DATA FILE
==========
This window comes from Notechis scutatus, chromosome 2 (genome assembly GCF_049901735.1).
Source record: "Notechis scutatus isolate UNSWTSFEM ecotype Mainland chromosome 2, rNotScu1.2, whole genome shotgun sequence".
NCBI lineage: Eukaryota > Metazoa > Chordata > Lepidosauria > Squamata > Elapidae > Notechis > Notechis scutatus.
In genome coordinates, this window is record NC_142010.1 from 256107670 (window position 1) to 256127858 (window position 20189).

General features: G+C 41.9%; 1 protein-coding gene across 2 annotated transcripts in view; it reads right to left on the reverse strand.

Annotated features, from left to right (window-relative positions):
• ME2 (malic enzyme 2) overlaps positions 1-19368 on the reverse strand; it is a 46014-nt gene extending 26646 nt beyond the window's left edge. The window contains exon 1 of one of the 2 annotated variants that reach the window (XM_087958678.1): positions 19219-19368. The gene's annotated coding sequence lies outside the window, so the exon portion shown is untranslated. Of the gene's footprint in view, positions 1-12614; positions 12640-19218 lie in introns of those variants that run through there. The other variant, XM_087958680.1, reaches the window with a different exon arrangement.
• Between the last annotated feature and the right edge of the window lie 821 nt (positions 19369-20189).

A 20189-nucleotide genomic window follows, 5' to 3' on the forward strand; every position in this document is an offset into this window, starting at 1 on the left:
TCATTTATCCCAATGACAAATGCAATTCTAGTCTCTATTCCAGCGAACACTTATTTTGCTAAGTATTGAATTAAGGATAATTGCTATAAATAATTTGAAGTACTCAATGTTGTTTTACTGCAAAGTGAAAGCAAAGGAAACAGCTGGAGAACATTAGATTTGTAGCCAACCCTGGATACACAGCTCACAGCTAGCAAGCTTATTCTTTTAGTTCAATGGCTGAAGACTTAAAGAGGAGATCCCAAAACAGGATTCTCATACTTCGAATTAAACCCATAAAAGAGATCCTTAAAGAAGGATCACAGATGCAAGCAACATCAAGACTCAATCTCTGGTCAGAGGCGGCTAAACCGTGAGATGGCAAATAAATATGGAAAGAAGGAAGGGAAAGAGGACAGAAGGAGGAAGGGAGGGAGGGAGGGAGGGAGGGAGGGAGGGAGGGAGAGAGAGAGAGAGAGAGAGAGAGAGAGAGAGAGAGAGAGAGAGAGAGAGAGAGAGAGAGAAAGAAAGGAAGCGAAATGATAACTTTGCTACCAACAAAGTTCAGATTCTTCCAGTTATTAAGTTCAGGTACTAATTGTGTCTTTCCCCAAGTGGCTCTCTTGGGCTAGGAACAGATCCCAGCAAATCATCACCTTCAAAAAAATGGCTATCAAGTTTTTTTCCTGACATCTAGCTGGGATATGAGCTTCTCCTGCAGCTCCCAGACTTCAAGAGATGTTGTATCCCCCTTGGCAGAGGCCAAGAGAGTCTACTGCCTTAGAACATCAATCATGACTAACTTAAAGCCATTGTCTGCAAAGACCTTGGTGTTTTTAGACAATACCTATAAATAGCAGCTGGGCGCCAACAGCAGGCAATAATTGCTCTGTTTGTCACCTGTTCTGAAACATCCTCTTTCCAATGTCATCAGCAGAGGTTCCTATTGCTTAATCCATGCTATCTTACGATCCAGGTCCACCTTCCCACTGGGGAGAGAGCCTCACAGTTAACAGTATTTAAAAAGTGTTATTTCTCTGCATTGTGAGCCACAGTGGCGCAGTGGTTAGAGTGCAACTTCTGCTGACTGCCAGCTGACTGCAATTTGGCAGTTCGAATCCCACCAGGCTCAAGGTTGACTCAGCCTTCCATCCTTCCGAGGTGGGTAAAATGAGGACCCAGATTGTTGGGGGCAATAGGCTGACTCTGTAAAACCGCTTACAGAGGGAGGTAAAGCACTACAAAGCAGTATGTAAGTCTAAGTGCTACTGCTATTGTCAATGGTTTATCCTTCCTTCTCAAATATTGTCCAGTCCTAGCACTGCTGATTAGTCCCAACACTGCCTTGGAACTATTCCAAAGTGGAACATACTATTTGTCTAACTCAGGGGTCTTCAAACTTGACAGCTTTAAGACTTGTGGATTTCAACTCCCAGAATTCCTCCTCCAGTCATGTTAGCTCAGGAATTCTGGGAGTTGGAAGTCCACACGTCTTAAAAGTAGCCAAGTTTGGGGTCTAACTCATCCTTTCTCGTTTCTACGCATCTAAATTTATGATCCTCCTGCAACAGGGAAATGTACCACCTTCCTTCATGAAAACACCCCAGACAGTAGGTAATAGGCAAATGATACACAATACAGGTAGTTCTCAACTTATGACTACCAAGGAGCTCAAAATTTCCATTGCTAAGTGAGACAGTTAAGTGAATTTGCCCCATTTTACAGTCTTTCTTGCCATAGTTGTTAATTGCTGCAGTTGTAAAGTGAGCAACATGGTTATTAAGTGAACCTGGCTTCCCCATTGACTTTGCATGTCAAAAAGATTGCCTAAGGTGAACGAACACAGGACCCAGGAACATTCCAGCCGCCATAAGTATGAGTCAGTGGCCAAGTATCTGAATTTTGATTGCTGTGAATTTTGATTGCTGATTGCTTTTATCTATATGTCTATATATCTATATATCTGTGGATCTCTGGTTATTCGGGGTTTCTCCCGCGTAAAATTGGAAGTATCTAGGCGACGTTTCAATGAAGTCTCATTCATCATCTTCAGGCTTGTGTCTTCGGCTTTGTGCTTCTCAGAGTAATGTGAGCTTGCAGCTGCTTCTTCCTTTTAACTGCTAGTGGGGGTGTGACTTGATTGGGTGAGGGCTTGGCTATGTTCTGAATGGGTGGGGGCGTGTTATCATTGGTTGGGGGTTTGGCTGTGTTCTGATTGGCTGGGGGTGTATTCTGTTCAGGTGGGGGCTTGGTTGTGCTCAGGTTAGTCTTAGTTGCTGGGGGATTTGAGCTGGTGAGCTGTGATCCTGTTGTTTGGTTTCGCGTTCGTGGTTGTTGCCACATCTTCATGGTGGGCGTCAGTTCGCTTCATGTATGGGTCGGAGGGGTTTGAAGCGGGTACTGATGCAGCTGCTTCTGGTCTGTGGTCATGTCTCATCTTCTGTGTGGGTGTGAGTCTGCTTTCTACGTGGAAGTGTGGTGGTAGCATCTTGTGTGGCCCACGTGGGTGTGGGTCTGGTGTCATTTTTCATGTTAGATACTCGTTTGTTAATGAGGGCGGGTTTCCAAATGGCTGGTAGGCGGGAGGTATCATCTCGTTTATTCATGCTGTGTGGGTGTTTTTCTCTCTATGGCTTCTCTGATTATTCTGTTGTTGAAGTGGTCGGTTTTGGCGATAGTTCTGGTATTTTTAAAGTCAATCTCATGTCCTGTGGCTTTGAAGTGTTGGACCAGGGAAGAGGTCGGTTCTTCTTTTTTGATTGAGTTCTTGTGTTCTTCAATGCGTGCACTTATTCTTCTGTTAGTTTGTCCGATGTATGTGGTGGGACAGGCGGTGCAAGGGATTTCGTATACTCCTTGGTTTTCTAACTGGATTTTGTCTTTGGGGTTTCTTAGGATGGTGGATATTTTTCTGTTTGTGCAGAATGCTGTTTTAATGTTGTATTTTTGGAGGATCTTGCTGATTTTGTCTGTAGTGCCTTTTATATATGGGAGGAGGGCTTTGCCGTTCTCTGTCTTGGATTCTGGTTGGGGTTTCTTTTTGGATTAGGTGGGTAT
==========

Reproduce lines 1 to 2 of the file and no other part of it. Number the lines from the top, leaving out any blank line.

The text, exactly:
This window comes from Notechis scutatus, chromosome 2 (genome assembly GCF_049901735.1).
Source record: "Notechis scutatus isolate UNSWTSFEM ecotype Mainland chromosome 2, rNotScu1.2, whole genome shotgun sequence".